What to Expect at the Iowa Caucus

Iowans: we are in the home stretch! The final days of caucus season are upon us. While I’m sure many of you will be grateful that the endless ads, door knocking, and phone calls are about to end, I must say I will be sad to see the circus pack up and leave town. We are truly privileged as Iowans to have the opportunity to see and meet so many of our presidential candidates and their surrogates. Plus, it’s a great educational opportunity for our kids!

So what’s it like when the big night finally arrives? There’s no easy answer; caucusing in Iowa isn’t the same as stepping into a voting booth and filling out a private ballot. To make matters even more interesting, Republicans and Democrats have different procedures. Although each party has a different process, the endgame is the same for both: each candidate wants to finish the night with the highest number of delegates possible.

If you’ve never caucused before, here’s what you can expect.

iowa caucus


The Republicans’ process is fairly simple. Once everyone has arrived, the caucus will be called to order. Usually the caucus chair will invite attendees to speak briefly in support of their favorite candidate. Once all speeches have concluded, eligible attendees will be given a piece of paper to write down or mark their vote. After everyone has filled out their secret ballot, the votes are tabulated and announced to the room. The final results will be reported to the county, then the state. The candidate with the most votes statewide wins the Iowa Caucus, and the most delegates.


The Democratic process is a bit more complicated. Here’s an overview of their procedure, in a nutshell.

Upon arrival, caucus-goers will divide into preliminary candidate preference groups. The chair will call the caucus to order, and the attendees will be counted. Getting an accurate count of attendees is very important as it determines candidate viability. The candidate viability threshold is set at 15% of the eligible attendees in the room. If a preference group for a candidate does not meet the viability threshold, attendees will have an opportunity to join another preference group or acquire people into their group to become viable. This also gives viable groups the opportunity to add more people to their group and score additional delegates.

This is when things can get a bit spirited. Since the goal is to add as many people to your group as possible, participants are encouraged to persuade members of non-viable and uncommitted groups to join them. Caucus goers tend to be a passionate group, so it’s not uncommon for the debate to get heated!

After everyone has settled into a new preference group, a realignment occurs and a new count is taken. If there are non-viable groups after this first realignment, then the process is repeated until there are no non-viable groups. (That shouldn’t take very long this year since there are only three candidates.) Delegates are awarded based on the number of people in the preference groups. The results are reported to the county and the state, and the candidate with the highest number of delegates wins the Iowa Caucus.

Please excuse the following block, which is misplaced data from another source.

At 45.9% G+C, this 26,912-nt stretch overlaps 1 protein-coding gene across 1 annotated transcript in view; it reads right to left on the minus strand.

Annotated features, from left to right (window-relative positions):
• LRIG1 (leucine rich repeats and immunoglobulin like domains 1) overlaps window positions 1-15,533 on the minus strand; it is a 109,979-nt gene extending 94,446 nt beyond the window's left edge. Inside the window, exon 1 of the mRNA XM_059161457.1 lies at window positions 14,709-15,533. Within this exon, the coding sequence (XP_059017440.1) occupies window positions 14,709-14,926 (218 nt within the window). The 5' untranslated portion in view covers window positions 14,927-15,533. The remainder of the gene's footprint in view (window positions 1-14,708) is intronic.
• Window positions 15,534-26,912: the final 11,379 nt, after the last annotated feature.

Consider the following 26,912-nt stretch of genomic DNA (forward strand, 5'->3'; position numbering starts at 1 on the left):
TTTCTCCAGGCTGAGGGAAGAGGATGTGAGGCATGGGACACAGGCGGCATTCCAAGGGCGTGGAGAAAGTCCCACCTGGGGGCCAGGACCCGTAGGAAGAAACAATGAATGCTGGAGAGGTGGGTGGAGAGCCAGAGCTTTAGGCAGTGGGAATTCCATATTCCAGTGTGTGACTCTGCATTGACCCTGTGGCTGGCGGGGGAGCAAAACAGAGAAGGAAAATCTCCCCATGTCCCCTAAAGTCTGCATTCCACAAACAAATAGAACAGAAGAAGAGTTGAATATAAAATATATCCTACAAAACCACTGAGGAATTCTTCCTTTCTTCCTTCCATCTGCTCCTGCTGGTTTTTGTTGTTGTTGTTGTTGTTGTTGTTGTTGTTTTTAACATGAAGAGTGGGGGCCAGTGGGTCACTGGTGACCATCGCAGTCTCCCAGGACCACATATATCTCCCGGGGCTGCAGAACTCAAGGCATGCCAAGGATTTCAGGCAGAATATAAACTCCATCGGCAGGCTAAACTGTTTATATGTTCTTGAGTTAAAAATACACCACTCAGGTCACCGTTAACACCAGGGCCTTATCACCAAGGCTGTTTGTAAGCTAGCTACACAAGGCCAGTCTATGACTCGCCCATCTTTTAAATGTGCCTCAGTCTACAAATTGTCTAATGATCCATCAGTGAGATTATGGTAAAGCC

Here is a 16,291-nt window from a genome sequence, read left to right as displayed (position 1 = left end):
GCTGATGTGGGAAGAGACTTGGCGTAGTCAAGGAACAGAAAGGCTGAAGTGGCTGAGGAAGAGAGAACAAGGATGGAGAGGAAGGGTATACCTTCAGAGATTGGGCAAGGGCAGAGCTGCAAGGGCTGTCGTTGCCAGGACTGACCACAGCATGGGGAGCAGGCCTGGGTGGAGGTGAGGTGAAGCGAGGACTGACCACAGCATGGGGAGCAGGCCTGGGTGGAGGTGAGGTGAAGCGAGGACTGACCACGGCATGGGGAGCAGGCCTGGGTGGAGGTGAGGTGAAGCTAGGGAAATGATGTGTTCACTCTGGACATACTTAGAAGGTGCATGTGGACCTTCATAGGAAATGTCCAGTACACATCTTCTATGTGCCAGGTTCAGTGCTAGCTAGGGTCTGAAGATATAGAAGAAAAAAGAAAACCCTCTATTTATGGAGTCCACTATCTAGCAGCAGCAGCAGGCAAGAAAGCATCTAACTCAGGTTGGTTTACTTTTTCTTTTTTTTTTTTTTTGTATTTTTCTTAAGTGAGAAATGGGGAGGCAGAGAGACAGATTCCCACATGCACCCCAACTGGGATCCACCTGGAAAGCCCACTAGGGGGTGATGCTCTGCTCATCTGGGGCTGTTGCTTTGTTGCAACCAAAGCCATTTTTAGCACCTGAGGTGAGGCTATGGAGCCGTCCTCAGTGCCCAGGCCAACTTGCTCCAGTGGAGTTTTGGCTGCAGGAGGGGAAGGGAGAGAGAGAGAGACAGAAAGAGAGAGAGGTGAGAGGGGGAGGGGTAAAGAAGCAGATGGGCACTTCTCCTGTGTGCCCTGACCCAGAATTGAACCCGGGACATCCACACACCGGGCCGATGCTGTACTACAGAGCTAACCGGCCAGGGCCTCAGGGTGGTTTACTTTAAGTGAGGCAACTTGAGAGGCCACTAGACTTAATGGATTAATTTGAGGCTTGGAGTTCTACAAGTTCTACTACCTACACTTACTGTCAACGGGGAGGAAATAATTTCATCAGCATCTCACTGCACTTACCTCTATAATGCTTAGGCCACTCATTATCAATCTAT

Important Things You Should Know:

  1. Attendees may start arriving at their caucus location at 6:30 PM. You must be in line by 7 PM in order to participate in the caucus.
  2. Although some precincts provide babysitting, it may be necessary to arrange childcare prior to the caucus. If you decide to bring your children, be sure you bring plenty of essentials, treats, and things to keep the kids entertained in case the process runs long. (My kids have attended two caucuses and will be with us this year as well.)
  3. If you caucus for a Democrat, it’s important to stay until the end of the presidential proceedings. If you leave early you won’t be tallied in the final count. And as they say, things can come down to just one person!  According to the Des Moines Register: “Once the presidential preference proceedings are done, the results are immediately reported to the state party, where they will be verified, then reported to the media and the public. For the first time, precinct captains will report results by smartphones or tablets using new secure, cloud-based apps that Microsoft has developed for each party. It’s possible for participants to leave at this point, but they’re encouraged to stay to take part in other important party business.” (Read the rest of the article here.)

While not as simple as a primary, the Iowa Caucus is a unique and personal opportunity to be a truly active participant in the democratic process. Through meetings with neighbors in churches and schools across our great state, Iowans have the chance to shape the course of nation’s history.

It’s not to late to get involved! You can find more information and your precinct location here (Democrat) or here (Republican).

Get out tonight and make your voice heard!
Meghann is the mom of 5 kids. She is a Lecturer at the University of Iowa School of Journalism and Mass Communication and an Owner/Partner at Brand Driven Digital. Meghann was elected to the Coralville City Council in 2017 and is currently serving her first term. She serves on the Board of Directors of the Coralville Community Food Pantry (Vice-Chair) and on the DVIP Board of Directors. She is also a member of Johnson County's Juvenile Justice and Youth Development Policy Board. Meghann is passionate about her family, her community, and is a proud pop culture nerd.


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